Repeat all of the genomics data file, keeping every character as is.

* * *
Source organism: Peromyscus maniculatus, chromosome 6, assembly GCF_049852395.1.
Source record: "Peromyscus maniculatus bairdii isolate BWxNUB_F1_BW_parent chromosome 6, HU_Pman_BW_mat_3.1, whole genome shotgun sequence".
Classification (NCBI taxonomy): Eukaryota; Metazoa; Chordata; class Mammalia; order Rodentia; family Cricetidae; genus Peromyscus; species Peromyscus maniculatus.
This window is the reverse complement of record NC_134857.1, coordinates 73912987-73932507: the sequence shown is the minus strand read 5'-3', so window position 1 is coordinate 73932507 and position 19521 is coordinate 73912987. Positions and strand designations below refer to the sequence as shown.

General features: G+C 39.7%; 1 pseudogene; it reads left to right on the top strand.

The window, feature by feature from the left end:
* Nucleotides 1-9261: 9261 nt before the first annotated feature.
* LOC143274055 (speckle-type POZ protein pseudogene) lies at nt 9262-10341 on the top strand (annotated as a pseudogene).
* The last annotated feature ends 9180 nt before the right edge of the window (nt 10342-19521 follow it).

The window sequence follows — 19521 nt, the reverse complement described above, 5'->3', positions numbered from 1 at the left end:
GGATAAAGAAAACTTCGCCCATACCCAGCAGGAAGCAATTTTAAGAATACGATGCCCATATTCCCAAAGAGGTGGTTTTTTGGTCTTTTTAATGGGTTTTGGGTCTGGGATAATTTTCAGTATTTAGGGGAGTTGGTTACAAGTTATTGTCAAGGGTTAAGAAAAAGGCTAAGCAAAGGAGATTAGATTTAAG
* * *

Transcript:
Source organism: Peromyscus maniculatus, chromosome 6, assembly GCF_049852395.1.
Source record: "Peromyscus maniculatus bairdii isolate BWxNUB_F1_BW_parent chromosome 6, HU_Pman_BW_mat_3.1, whole genome shotgun sequence".
Classification (NCBI taxonomy): Eukaryota; Metazoa; Chordata; class Mammalia; order Rodentia; family Cricetidae; genus Peromyscus; species Peromyscus maniculatus.
This window is the reverse complement of record NC_134857.1, coordinates 73912987-73932507: the sequence shown is the minus strand read 5'-3', so window position 1 is coordinate 73932507 and position 19521 is coordinate 73912987. Positions and strand designations below refer to the sequence as shown.

General features: G+C 39.7%; 1 pseudogene; it reads left to right on the top strand.

The window, feature by feature from the left end:
* Nucleotides 1-9261: 9261 nt before the first annotated feature.
* LOC143274055 (speckle-type POZ protein pseudogene) lies at nt 9262-10341 on the top strand (annotated as a pseudogene).
* The last annotated feature ends 9180 nt before the right edge of the window (nt 10342-19521 follow it).

The window sequence follows — 19521 nt, the reverse complement described above, 5'->3', positions numbered from 1 at the left end:
GGATAAAGAAAACTTCGCCCATACCCAGCAGGAAGCAATTTTAAGAATACGATGCCCATATTCCCAAAGAGGTGGTTTTTTGGTCTTTTTAATGGGTTTTGGGTCTGGGATAATTTTCAGTATTTAGGGGAGTTGGTTACAAGTTATTGTCAAGGGTTAAGAAAAAGGCTAAGCAAAGGAGATTAGATTTAAG